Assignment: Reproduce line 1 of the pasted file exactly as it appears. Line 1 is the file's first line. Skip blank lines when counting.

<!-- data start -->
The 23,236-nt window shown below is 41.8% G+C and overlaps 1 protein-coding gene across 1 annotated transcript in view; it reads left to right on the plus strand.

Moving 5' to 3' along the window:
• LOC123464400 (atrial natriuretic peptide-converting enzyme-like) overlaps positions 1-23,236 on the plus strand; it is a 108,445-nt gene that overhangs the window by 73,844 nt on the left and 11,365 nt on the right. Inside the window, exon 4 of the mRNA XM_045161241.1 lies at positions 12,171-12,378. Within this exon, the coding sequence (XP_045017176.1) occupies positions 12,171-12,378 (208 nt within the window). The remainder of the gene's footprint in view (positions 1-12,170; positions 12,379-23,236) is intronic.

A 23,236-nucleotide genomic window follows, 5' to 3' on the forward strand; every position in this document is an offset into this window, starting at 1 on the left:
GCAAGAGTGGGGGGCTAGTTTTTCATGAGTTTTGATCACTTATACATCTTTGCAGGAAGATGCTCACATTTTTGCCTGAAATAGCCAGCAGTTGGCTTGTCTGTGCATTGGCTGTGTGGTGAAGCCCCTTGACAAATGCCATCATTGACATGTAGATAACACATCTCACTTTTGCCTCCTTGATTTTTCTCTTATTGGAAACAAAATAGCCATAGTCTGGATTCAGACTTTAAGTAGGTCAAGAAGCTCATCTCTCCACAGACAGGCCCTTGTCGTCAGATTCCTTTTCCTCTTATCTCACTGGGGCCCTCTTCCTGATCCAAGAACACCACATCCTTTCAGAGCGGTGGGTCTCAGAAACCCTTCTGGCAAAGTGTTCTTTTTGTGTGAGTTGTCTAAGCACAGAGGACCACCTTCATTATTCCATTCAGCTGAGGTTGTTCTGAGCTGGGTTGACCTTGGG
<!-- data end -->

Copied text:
The 23,236-nt window shown below is 41.8% G+C and overlaps 1 protein-coding gene across 1 annotated transcript in view; it reads left to right on the plus strand.